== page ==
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Hypersonic Conventional Strike Weapon (HCSW)

bring_it_on

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marauder2048 said:
DOD Contracts

April 18, 2018


Lockheed Martin Corp., Lockheed Martin Space, Huntsville, Alabama, is the successful offeror of a $928,000,000
ceiling indefinite-delivery/indefinite-quantity contract for the hypersonic conventional strike weapon. This contract
provides for the design, development, engineering, systems integration, test, logistics planning, and aircraft integration
support of all the elements of a hypersonic, conventional, air-launched, stand-off weapon. Work will be performed in
Huntsville, Alabama. This award is the result of a competitive acquisition and three offers were received. Fiscal 2018
research, development, test and evaluation funds will be obligated at the time of award on the first task order. Air
Force Life Cycle Management, Eglin Air Force Base, Florida, is the contracting activity (FA8682-18-D-0003).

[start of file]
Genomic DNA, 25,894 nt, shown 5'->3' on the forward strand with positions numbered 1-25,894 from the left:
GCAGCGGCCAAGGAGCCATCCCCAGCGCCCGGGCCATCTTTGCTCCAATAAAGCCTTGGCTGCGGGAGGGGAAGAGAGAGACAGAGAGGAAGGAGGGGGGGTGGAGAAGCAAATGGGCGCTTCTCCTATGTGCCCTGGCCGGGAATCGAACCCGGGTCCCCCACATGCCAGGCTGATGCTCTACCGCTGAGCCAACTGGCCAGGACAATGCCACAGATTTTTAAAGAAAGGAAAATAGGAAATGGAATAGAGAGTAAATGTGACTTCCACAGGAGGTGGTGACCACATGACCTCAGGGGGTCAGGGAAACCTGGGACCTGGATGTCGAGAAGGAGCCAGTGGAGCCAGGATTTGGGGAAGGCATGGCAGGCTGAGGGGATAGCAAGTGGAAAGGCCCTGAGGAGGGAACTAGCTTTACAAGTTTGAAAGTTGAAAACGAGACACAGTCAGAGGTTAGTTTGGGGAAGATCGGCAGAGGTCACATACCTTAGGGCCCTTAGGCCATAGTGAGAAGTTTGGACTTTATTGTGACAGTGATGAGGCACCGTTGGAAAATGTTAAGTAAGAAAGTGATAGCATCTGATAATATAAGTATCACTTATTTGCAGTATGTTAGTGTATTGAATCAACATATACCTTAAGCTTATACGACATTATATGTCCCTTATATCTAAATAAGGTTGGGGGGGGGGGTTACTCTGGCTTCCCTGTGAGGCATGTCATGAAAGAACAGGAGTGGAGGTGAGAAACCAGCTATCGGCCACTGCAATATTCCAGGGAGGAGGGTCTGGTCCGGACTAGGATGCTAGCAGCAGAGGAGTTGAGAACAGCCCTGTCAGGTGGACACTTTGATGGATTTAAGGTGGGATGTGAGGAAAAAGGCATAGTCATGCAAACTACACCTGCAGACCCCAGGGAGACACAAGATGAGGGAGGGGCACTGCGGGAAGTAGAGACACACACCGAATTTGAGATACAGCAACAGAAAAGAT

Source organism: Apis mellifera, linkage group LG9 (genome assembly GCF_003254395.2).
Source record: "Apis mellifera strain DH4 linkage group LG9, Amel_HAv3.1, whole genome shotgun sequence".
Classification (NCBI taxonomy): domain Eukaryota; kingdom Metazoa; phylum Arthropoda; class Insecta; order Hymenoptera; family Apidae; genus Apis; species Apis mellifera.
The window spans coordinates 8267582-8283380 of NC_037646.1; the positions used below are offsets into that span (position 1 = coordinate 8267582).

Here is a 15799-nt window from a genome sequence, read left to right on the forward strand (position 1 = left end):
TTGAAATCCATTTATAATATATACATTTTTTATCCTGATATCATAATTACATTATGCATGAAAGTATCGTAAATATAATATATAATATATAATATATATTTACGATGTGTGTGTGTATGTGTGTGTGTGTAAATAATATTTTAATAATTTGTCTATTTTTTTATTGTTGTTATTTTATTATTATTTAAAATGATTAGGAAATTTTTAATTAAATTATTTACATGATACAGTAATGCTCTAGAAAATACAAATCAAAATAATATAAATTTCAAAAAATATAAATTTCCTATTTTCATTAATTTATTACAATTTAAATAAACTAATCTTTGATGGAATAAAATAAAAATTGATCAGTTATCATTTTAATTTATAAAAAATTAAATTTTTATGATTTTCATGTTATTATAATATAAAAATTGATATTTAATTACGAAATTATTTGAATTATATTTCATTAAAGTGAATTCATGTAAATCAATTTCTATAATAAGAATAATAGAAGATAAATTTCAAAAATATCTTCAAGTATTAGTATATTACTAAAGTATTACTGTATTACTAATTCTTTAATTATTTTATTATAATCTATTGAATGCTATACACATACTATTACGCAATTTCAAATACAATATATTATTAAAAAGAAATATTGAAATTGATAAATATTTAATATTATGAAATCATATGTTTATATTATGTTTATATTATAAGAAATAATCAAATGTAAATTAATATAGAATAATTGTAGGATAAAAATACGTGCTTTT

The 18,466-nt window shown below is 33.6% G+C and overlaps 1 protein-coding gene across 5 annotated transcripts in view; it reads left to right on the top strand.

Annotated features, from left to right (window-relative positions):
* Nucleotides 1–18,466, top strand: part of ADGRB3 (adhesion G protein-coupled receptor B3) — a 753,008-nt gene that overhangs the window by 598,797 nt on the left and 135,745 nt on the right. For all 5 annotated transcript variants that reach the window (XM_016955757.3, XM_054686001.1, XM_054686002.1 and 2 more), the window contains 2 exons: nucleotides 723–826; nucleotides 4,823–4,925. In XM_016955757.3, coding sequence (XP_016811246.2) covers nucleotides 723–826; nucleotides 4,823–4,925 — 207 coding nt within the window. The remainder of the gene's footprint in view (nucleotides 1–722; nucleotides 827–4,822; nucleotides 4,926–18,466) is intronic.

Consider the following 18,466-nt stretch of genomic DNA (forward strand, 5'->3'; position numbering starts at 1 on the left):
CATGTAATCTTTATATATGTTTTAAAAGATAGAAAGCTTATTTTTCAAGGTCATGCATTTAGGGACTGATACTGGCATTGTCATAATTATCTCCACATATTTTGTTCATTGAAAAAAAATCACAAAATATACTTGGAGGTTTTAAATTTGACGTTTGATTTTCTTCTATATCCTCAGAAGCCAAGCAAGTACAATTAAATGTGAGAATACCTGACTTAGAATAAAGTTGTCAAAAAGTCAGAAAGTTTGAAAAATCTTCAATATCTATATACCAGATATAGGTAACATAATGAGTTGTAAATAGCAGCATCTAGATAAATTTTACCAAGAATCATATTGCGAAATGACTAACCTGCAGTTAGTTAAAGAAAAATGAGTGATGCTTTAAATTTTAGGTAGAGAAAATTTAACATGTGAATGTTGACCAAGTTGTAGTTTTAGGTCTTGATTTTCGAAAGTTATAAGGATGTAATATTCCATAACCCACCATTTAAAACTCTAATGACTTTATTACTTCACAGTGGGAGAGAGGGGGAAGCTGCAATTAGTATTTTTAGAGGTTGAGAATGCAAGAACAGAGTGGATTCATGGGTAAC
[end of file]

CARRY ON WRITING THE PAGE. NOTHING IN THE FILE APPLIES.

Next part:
bobbymike said:
Article on award

https://breakingdefense.com/2018/04/usaf-announces-major-new-hypersonic-weapon-contract/?utm_campaign=Raytheon%20Space%20Symposium%20&utm_source=hs_email&utm_medium=email&utm_content=62221348&_hsenc=p2ANqtz-9ZhcN1w93d3Wlno3-_5ja0q70SUl4koFHXLylKQdeiES0jeeMC5bcOp66xdUTb0WSNMiJGzY2F1NVo4WiXF3h20NFy0w&_hsmi=62221348
 

bring_it_on

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Air Force puts nearly $1B behind new long-range, hypersonic weapon; taps Lockheed to lead


The Air Force has established a nearly $1 billion program to prototype a long-range, air-launched, hypersonic strike weapon and Lockheed Martin has elbowed away two other competitors to win the project, the service has revealed.

Lockheed, which beat a Raytheon-Boeing team and another competitor for the Hypersonic Conventional Strike Weapon prototyping effort, now assumes a dominant role in leading two parallel Air Force projects that aim to develop a long-range, conventional prompt strike capability.

Spokesman for two other contractors the Air Force invited to compete in the HCSW program -- Northrop Grumman and Orbital ATK -- both declined to confirm whether their companies had submitted a bid or comment in any way on the contract award. Northrop is slated to acquire Orbital ATK this year. Debroah VanNierop, a Boeing spokeswoman, confirmed to Inside Defense the company was a subcontractor on a proposal led by Raytheon.